Reps. Shimkus and DeGette
February 26, 1997
in this forum:
Should Congress deregulate the local power company? Can we enforce our current campaign laws? What are they hearing in their districts? Are debate and bipartisanship mutually exclusive? How bad is the DNC fundraising scandal? Will the balanced budget amendment work? Viewer Comments...
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A question from Terry Griffin of Hillsboro, OR:
Under the banner of bi-partisan cooperation meaningful debate has come to a stop in Washington. It appears the voters desire for more civilized debate has be misread as a desire for no debate. Do you think your colleagues and the White House recognize this distinction? When the current timidity wears off will we get rigorous (yet civilized) debate, or will ugly confrontations and grid-lock return?
Rep. Diana DeGette responds:
My first-term colleagues in the Class of 1997 are remarkably eager to work in a bi-partisan way to tackle a wide range of national challenges. While attending a number of bipartisan orientations at the start of this Congress, I have noticed a spirit of cooperations emerging from both sides of the aisle. More and more, the membership of the House of Representatives consists of men and women, both Republicans and Democrats, who realize that Americans do not want gridlock. While some political pundits suggest that divided government (i.e. Democratic Executive Branch vs. Republican majority Legislative Branch) provides a useful "checks and balances" arrangement on public policy goals, Americans surely want solutions to our national problems.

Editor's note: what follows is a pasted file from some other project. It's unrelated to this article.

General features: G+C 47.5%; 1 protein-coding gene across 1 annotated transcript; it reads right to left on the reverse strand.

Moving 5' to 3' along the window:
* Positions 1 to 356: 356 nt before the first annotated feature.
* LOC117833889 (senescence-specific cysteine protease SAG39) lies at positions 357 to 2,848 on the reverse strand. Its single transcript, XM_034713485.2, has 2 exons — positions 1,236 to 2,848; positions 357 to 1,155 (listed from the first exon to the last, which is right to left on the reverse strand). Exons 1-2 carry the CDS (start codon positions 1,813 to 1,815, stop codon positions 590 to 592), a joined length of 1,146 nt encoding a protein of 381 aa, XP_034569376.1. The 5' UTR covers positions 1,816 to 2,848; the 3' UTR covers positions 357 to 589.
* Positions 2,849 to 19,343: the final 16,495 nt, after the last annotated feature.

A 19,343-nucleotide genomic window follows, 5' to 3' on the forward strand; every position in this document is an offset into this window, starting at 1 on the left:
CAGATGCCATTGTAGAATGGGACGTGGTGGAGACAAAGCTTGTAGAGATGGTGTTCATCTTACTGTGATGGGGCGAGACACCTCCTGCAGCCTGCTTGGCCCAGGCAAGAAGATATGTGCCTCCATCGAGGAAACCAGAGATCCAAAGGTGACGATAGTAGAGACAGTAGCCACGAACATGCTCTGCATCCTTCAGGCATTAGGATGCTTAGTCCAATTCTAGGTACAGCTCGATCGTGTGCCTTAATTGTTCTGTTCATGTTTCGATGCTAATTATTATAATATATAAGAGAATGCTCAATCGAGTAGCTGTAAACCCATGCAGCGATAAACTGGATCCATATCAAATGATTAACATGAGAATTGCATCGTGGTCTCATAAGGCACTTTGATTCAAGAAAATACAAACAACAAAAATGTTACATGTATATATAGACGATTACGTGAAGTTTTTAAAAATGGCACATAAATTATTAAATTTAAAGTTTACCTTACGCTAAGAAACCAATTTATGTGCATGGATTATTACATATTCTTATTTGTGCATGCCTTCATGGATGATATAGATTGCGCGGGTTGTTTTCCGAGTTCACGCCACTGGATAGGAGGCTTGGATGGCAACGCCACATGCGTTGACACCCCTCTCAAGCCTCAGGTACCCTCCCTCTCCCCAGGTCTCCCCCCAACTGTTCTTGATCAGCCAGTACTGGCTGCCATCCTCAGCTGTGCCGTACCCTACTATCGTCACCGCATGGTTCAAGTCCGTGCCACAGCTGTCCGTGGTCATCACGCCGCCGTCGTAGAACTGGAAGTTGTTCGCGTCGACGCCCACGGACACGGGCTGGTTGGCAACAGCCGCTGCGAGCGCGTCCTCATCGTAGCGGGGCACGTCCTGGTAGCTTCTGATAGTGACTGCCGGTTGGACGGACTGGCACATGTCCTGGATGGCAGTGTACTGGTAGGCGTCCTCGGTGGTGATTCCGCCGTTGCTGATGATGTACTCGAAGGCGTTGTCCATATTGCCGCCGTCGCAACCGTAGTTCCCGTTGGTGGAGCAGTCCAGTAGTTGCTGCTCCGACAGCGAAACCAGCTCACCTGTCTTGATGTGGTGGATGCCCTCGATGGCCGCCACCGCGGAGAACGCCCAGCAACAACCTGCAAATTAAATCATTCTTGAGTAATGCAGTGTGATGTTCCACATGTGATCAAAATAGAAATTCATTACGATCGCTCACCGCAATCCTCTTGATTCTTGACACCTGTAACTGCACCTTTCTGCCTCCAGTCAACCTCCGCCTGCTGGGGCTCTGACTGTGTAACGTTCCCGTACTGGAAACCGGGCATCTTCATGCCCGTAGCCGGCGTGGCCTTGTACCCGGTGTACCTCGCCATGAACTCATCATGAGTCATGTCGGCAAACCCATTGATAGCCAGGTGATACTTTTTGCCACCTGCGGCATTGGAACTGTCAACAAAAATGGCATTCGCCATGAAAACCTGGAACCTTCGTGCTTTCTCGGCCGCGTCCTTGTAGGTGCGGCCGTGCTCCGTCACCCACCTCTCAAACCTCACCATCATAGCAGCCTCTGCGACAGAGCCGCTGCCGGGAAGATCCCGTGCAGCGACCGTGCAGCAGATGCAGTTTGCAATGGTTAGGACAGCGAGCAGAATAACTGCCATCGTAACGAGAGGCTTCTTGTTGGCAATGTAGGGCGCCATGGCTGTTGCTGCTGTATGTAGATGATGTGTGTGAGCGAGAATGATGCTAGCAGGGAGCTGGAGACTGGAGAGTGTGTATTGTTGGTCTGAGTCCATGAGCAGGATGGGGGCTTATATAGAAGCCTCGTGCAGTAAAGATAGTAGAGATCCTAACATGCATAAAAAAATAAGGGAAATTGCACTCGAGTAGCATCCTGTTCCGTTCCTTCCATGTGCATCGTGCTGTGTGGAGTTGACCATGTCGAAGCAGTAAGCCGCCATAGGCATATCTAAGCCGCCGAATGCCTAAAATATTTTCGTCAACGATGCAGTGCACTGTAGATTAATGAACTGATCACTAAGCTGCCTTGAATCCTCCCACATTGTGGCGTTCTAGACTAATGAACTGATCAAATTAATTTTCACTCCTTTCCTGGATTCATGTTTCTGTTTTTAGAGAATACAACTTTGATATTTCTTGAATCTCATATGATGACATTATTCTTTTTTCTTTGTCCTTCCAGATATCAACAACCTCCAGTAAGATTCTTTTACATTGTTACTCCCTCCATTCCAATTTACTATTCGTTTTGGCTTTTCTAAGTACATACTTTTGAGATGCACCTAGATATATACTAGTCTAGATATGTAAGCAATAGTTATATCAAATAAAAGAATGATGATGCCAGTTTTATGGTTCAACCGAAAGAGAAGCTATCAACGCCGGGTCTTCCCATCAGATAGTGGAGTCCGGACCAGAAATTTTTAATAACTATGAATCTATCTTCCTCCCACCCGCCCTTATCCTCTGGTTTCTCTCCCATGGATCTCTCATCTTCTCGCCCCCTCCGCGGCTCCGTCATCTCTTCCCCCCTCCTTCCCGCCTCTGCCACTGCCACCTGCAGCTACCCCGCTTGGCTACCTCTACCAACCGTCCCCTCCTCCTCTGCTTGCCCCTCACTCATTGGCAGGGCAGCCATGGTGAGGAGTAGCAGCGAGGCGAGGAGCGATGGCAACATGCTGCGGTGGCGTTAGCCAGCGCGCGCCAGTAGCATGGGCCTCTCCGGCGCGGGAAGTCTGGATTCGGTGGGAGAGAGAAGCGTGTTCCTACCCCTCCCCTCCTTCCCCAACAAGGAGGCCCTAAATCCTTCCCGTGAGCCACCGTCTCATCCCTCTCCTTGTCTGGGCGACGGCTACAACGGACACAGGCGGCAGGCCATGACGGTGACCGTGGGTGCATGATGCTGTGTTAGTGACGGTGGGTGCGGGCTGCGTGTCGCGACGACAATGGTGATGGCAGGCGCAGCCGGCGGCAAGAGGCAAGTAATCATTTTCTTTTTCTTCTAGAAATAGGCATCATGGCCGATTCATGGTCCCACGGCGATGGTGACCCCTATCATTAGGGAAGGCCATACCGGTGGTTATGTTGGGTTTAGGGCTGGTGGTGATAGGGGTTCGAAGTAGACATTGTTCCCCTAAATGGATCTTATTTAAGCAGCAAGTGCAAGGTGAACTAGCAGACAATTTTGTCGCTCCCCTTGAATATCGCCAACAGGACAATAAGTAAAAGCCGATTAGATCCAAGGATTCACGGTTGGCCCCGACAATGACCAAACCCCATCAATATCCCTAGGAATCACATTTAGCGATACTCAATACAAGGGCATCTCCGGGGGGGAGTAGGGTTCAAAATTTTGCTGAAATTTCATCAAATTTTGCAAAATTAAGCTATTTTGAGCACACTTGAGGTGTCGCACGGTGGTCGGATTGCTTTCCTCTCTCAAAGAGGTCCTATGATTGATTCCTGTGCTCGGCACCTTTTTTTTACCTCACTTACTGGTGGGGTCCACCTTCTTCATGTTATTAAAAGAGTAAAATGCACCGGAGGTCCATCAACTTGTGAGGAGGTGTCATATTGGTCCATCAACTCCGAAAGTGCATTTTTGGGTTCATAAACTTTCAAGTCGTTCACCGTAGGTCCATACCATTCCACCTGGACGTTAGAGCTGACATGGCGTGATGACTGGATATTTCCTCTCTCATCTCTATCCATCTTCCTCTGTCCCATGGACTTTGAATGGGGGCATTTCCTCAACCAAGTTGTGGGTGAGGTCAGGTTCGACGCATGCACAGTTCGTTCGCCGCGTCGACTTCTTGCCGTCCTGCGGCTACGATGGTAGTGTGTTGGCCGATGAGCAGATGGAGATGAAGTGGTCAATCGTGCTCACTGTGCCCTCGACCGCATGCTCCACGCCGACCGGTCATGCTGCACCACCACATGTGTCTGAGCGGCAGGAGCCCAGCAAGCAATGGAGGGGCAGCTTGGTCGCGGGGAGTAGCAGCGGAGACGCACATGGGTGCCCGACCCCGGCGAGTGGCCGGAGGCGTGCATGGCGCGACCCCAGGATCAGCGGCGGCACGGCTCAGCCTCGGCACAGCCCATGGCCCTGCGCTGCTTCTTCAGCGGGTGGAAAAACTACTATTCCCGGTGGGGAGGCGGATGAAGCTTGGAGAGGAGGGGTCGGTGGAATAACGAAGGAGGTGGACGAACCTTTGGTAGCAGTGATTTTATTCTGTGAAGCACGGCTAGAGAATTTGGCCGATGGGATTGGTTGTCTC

The start of the first session of the 105th Congress was delayed due to Speaker Gingrich's ethical difficulties and questions about how the Republican majority will proceed with a legislative agenda. I am eager for meaningful debates about substantial legislation to begin as soon as possible.
Rep. John Shimkus responds:
I cannot speak for the White House, but I do believe that Congress recognizes the importance of rigorous debate on issues which are important to the constituents of my 20th District in Illinois and the Nation as a whole. I think we have seen that in the 105th Congress, partisan debate on the Term Limits Amendment and more recently the Balanced Budget Amendment has certainly been civilized, yet very meaningful.